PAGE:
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Changes To Form 990 – Here’s What You Need To Know


COVID-19 is a global phenomenon which has affected people worldwide. With the USA being the worst affected, it is only natural for the IRS to come up with tax-reliefs in this time of need. Relief granted has been all-around with the relaxation of tax-filing deadlines, broad tax filing etc.

This relief has been extremely beneficial for organizations that fall into the list of companies exempted from paying Income Tax. With the latest changes brought into effect by the IRS, these organizations have now been allotted 3 months extra for the filing of Form 990.

Generally, these tax-exempt organizations had a period of four and a half months to file Form 990 post the ending of their fiscal year. These mostly included non-profit organizations that operate from January to December and ended their fiscal year on the 31st of December.  But with the extension, these charitable organizations have until the 15th of July 2020 to file Form 990. The relief provided comes at a very appropriate time since they are focused on providing humanitarian relief across the country. Thus understanding the changes that have been effected in the year 2019 for the filing of Form 990 no longer create pressure on these organizations.

Changes effected in Form 990 in 2019 explained

Nonprofit organizations either having assets amounting to $500,00 or more or those that have gross receipts amounting to $200,00 or more, need to file Form 990 as mandated by the IRS. The changes that were introduced for these organizations for filing Form 990 in 2019 are:

  • Form 990 needs to be electronically filed for by all exempt organizations that have their tax year staring either on July 2nd 2019 or after it. Thus charitable organizations ending their fiscal year on December 31st will have to file their 2020 tax year Form 990 electronically. This makes 2019 the last year for paper filing of Form 990. However, there are certain limited exceptions wherein paper filing by these exempt organizations is permissible such as:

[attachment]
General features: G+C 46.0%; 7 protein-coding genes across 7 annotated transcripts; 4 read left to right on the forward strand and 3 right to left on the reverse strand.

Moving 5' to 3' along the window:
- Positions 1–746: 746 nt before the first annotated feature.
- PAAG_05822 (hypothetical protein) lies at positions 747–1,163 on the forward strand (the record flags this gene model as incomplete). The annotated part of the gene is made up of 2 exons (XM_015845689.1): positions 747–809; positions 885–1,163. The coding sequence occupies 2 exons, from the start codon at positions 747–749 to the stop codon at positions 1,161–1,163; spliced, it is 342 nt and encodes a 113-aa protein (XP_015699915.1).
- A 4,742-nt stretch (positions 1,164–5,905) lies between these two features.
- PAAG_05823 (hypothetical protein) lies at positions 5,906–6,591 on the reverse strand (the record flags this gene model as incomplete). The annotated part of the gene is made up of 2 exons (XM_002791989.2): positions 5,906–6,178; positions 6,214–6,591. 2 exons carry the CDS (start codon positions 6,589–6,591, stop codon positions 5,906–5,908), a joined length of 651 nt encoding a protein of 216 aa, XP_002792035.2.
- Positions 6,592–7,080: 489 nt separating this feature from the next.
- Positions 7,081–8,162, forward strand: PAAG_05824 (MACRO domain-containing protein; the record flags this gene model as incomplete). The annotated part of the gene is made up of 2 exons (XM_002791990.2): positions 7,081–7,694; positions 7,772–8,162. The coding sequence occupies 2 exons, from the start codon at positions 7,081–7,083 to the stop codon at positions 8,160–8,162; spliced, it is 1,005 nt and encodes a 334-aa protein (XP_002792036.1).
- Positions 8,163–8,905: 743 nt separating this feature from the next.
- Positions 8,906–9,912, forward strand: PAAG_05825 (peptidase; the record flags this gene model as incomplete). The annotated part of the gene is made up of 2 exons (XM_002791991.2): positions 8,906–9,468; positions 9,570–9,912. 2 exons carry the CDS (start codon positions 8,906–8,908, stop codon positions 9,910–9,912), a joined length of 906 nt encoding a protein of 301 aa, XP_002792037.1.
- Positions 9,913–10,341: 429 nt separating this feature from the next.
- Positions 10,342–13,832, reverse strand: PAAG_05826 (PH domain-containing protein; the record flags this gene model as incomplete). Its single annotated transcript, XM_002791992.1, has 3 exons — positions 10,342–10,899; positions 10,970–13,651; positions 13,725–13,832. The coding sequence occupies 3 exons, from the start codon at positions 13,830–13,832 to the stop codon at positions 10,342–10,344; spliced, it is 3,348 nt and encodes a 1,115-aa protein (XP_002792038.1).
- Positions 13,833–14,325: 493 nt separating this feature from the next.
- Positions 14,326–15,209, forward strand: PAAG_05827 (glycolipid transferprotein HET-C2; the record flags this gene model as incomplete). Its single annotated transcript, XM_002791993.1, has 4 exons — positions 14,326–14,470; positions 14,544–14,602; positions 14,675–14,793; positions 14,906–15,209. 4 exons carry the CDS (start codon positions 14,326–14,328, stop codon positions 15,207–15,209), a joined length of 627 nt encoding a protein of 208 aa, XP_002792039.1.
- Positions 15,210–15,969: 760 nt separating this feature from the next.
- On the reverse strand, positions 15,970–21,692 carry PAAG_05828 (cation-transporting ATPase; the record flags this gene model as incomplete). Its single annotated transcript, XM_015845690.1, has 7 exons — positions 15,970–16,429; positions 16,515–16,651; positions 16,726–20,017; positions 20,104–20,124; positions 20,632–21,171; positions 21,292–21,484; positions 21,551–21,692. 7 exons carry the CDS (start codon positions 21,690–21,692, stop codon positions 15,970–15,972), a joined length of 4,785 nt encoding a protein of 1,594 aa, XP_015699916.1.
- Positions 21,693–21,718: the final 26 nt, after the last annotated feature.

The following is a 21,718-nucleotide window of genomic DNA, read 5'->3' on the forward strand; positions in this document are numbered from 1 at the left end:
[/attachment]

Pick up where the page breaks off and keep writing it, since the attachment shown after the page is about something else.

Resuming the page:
• In the year wherein an organization undergoes a name change,
    • If Form 990 represents a very short period because of changes in the exempt organization’s accounting period,
    • If the application for an organization’s tax-exempt status is still pending,
    • Form 990 filing is required before year-end,
    • If the organization received a rejection notice from the IRS after filing the Form 990 electronically.
  • In Part IV of the required schedules checklist, line numbers 26 to 28 pertain to party transactions. These transactions have been expanded to also include those individuals who can be termed as either “creators and founders” or “substantial contributors”. This change was more of a clarification of what Form 990 wanted to know from the taxpayers.
  • In Part X relating to the Balance Sheet, line 5 talks about related party receivables while line 22 talks about related party payables. This too has been expanded to specifically include:
    • Creators and founders,
    • Substantial contributors,
    • 35% of controlled entities and
    • Family members of the above-mentioned persons.
  •  Another updates of Part X states that the Balance Sheet needs to include net assets both with donor restrictions and that without the same. This has been done to make it sync in with the FASB issued ASU 2016-14 which aimed at improving the NFP or not-for-profit entity’s financial reporting. In the previous years, this section consisted of 3 separate lines for disclosure related to net assets that are either unrestricted, temporarily restricted or permanently restricted.

The change in the filing date will make it a lot easier for these non-profitable tax-exempt organizations to understand the changes effected in 2019 and file the form accordingly

There’s lot going on and the situation is prerry dyamic. Feel free to write to us at [email protected] or call us on +1 (201)-355-2627 for assistance.


My name is Vishal Kurani, the author of the QXAS blog and I appreciate you stopping by! I help accountants gain Accounts Outsourcing knowledge through my easy to follow blogs and guides. Download my free guide "The Accountants Guide to Making Payroll Profitable" to learn how to make payroll profitable for your accountancy practice. More Posts(133)  

Originally published Apr 28, 2020 12:04:13, updated April 28 2020

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